South Korea’s presidential contenders are injecting a degree of uncertainty into high-priority U.S. plans to deploy the Terminal High Altitude Area Defense (THAAD) system to counter the missile threat from North Korea. The pending deployment in South Korea is among key campaign issues in the election that may be held within months, depending on the Constitutional Court’s ruling on the impeachment of conservative President Park Geun-hye.
Prime Minister Hwang Kyo-ahn, acting president since the National Assembly voted to impeach Park in December and among the leading declared or anticipated candidates to succeed her, reportedly stood by the deployment plans during talks Feb. 2 in Seoul with new U.S. Defense Secretary James Mattis. But opposition party figures with strong showings in early polls are ambiguous about what actions they favor. Moon Jae-in, former chairman of the primary opposition Minjoo Party and the recent polling front-runner, has criticized the deployment plan as a unilateral decision of the Park administration and has called for a review, emphasizing strong Chinese opposition.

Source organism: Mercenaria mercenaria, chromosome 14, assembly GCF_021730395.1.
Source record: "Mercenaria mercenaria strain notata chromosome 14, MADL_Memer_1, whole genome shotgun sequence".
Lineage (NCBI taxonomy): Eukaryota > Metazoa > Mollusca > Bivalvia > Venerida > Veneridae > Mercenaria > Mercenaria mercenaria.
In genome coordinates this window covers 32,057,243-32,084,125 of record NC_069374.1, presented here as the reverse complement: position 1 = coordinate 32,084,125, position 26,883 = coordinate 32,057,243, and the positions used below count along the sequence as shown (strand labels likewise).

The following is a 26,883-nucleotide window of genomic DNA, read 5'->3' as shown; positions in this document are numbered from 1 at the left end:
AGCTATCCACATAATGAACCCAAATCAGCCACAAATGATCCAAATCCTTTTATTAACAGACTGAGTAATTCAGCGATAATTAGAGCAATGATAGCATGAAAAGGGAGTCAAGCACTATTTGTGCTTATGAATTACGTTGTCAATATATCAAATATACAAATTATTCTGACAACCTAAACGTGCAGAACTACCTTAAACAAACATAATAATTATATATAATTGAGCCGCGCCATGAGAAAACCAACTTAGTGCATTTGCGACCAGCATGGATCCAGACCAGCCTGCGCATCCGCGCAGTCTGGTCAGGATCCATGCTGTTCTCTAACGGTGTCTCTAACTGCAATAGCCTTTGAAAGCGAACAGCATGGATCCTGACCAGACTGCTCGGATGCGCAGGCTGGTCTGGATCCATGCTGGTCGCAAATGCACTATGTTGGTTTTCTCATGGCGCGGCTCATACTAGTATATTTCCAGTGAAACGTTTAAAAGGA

Behind Moon in the polls is the Minjoo Party’s Ahn Hee-jung, who said in January that the Park administration’s decision was “foolish” and who favors more discussion, also emphasized Chinese and Russian opposition. Another Minjoo Party hopeful, Lee Jae-myung, has called for canceling the THAAD plans to maintain “independence” from the United States.
This debate has intensified following North Korea’s Feb. 12 test of its Pukguksong-2 missile, which drew broad condemnation from presidential candidates. China has strongly objected to the anticipated THAAD deployment, saying the system’s radar could be configured for use against China’s missiles, and has threatened economic actions to penalize South Korea if the deployment proceeds.